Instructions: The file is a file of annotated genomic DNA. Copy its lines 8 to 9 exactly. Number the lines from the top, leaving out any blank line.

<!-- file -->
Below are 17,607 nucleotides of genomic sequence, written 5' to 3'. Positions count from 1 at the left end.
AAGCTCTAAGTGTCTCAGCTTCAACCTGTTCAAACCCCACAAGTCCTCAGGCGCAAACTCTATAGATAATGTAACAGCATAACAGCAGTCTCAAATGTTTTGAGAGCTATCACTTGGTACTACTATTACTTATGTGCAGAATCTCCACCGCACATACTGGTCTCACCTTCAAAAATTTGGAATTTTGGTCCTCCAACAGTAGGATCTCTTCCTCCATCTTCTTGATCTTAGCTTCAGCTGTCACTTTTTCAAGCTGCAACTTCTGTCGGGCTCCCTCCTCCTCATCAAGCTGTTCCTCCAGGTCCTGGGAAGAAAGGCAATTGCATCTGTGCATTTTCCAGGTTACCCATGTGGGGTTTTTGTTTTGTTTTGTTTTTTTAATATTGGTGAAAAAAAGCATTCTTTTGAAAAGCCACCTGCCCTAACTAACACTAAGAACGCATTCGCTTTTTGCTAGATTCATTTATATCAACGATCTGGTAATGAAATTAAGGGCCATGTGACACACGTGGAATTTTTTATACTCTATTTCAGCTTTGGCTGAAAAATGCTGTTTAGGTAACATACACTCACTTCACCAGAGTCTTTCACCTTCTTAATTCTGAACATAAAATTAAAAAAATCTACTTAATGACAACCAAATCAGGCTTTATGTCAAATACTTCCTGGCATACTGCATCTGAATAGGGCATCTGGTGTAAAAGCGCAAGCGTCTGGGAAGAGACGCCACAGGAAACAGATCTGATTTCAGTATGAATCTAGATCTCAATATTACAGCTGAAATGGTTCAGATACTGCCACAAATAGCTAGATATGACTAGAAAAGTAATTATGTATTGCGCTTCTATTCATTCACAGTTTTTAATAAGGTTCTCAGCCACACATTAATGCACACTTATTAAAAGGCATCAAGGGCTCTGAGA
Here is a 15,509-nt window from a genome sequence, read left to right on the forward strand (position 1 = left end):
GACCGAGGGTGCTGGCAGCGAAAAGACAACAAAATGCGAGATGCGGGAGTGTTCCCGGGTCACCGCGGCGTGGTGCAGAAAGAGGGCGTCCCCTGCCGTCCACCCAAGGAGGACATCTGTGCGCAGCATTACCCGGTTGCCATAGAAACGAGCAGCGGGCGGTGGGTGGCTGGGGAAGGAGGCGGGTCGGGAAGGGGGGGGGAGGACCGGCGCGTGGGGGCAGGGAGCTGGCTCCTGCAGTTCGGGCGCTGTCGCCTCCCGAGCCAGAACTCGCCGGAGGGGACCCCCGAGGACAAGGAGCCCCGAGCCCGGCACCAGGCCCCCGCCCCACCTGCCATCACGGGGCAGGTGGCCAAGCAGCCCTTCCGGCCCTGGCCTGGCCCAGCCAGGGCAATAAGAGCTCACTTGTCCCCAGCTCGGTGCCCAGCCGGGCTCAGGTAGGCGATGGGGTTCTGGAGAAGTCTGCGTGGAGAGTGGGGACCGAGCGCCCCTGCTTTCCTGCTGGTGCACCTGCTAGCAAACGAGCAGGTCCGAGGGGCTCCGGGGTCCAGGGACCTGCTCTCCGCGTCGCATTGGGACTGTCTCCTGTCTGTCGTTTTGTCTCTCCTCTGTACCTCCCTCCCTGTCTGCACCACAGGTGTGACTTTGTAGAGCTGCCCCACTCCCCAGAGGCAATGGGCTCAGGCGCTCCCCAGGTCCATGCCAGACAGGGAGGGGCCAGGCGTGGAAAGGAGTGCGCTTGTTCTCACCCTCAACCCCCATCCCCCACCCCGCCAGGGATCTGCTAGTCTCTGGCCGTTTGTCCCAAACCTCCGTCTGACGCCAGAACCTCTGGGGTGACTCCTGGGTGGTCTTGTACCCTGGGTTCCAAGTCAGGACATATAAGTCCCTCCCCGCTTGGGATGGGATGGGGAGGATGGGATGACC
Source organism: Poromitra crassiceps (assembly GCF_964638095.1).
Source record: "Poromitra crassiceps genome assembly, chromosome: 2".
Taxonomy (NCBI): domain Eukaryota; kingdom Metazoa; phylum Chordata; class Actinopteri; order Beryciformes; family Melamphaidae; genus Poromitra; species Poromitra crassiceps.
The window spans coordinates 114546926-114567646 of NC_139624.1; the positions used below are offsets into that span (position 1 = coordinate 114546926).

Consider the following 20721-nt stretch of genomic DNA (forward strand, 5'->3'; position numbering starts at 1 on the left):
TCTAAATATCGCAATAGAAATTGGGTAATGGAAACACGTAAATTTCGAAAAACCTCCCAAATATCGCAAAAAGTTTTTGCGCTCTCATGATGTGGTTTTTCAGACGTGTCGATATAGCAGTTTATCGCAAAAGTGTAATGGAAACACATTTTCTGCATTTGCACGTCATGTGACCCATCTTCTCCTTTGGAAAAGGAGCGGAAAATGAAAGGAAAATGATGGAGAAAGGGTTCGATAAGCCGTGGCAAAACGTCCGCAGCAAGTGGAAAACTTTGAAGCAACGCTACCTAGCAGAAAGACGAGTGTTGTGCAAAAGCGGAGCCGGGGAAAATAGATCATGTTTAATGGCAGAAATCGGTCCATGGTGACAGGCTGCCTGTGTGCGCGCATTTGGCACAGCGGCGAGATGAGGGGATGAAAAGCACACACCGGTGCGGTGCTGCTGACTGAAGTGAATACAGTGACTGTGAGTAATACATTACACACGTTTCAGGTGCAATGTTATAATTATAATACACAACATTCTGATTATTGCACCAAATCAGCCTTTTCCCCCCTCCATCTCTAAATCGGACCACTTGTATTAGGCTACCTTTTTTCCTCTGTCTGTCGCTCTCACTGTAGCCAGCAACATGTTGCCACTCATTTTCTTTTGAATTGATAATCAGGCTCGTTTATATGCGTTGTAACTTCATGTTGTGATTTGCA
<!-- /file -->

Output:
The window spans coordinates 114546926-114567646 of NC_139624.1; the positions used below are offsets into that span (position 1 = coordinate 114546926).

Consider the following 20721-nt stretch of genomic DNA (forward strand, 5'->3'; position numbering starts at 1 on the left):